Green Germany: Home to brown coal

Green Germany: Home to brown coal

The dirtiest fossil fuel

Huge excavators extract brown coal - also called lignite - from the earth. This is the first step in getting energy from lignite, among the fossil fuels that emits the most carbon dioxide when burned. This fossil fuel still amounts to almost about a quarter of the German energy mix.

Green Germany: Home to brown coal

Labyrinth with a crucial role

The raw material is then transported to the nearby power stations. Kilometers of conveyors across the mine enable the transformation of raw lignite into coal ready for burning. From some spots, the mine seems to be a labyrinth of giant structures.

Green Germany: Home to brown coal

Staying put

Garzweiler is home to some of the largest machinery in the world. This conveyor, out of operation, gives a sense of the scale. When these machines need to be repaired, the maintenance service comes to them. Would you dare driving it to a shop?

Green Germany: Home to brown coal

Stark contrast

The energy company RWE also runs several wind parks, one of them visible from the mine itself. Although the company is preparing to adapt to renewable energies, for now its main goal is to extract the remaining lignite from the soil.

Green Germany: Home to brown coal

Fifty shades of brown

Brown tones dominate the landscape at the Garzweiler mine. The machines above this varied palette are fixed to a rail that enables them to stably move back and forward. At the lowest level, conveyors cross from one end to the other.

Green Germany: Home to brown coal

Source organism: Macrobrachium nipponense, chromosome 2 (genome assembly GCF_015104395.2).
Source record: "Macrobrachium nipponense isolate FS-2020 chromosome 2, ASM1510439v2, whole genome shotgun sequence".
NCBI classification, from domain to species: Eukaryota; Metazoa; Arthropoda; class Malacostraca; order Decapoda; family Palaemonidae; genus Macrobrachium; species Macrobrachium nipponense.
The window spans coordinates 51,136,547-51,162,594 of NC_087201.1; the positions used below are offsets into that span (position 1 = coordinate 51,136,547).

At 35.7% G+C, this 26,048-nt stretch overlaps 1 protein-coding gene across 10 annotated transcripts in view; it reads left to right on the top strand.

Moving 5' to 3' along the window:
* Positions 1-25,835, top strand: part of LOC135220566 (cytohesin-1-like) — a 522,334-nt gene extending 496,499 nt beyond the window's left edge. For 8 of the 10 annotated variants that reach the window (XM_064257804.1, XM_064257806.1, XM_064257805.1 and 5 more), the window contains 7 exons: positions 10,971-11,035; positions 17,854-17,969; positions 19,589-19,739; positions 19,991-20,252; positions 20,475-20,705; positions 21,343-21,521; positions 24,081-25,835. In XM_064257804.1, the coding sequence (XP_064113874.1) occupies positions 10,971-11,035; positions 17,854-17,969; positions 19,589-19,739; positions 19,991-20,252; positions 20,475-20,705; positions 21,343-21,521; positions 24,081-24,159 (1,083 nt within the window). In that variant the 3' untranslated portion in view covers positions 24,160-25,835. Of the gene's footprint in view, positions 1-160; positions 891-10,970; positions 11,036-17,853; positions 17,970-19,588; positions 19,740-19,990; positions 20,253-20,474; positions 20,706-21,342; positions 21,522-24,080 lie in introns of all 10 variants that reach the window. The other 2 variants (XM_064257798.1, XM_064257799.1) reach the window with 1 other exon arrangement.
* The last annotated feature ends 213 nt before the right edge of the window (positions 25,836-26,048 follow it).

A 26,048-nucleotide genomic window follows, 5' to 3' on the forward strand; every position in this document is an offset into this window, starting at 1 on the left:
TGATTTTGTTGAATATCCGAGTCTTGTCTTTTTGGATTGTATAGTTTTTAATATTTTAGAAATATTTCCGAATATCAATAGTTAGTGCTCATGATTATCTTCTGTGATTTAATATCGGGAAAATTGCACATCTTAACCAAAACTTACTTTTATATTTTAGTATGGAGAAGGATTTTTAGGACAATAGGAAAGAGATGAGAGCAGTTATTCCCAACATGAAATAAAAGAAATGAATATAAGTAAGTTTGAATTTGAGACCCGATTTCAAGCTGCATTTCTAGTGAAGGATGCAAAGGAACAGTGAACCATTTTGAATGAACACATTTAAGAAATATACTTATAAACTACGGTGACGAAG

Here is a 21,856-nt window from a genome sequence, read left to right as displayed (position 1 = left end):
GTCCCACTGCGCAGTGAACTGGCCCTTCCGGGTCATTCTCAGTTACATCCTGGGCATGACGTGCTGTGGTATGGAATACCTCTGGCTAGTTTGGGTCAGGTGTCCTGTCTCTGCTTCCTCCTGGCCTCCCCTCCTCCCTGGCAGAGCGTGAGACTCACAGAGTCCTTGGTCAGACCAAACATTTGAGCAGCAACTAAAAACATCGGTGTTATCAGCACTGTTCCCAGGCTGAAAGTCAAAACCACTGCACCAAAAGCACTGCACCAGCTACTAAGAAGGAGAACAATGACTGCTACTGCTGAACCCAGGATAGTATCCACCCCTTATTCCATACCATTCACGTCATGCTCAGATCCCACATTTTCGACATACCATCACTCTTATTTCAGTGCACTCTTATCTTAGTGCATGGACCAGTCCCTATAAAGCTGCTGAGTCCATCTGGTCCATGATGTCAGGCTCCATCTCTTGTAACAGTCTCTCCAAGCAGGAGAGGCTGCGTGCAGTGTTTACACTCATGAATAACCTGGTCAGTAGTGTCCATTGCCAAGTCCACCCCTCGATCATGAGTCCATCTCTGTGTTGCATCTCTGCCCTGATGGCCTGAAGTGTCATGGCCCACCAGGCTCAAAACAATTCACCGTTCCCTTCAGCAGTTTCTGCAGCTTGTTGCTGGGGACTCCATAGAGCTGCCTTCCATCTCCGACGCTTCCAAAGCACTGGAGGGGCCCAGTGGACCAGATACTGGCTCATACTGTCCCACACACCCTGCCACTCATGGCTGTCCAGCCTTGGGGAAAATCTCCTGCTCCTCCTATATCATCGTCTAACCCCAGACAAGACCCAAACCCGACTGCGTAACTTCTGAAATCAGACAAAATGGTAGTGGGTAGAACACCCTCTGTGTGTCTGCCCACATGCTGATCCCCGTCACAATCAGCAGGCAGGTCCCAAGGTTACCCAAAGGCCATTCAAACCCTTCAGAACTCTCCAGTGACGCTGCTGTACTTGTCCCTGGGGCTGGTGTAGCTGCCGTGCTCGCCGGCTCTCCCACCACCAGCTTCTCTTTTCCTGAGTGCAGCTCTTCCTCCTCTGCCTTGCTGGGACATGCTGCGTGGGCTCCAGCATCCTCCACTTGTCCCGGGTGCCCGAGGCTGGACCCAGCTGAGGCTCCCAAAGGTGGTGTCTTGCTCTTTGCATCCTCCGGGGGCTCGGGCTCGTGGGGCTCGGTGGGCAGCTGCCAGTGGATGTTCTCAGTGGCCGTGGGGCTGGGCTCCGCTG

Future recreation area

The view from any point in the open-cast Garzweiler mine is desolate. However, RWE says once the mine is depleted, it will be filled with water to one day become a recreation area. But for that, coal mining first has to be phased out completely.

Green Germany: Home to brown coal

Protecting the forest

Meanwhile, activists have been living for more than two years in what remains of the Hambach Forest. They oppose RWE's plans to extend the Hambach mine - close to Garzweiler - which would see the remnants of the ancient forest go.

Green Germany: Home to brown coal

Raising awareness

Jus is one of the activists who has made the forest their home. They welcome interested visitors, providing them with information about their efforts. Support is constantly growing, Jus said.

Green Germany: Home to brown coal

Sustainable lifestyle

Living in the forest is not only a way to stop the mining activity, it is also the perfect way to demonstrate a more sustainable lifestyle, activists believe. They say they build with sustainable materials, in harmony with nature and respecting wildlife.

Green Germany: Home to brown coal

Future prospects

Climate and energy experts believe the 2017 elections and the formation of a new government will be the turning points in reaching a final phase-out of coal mining. And if the Hambach mine invades the forest, activists fear the next generations will face a desolate panorama.

Although Germany has committed to reducing its greenhouse gas emissions, the country still relies on coal. Mining company RWE wants to expand its mines; activists oppose it. A visit to the region, in photos.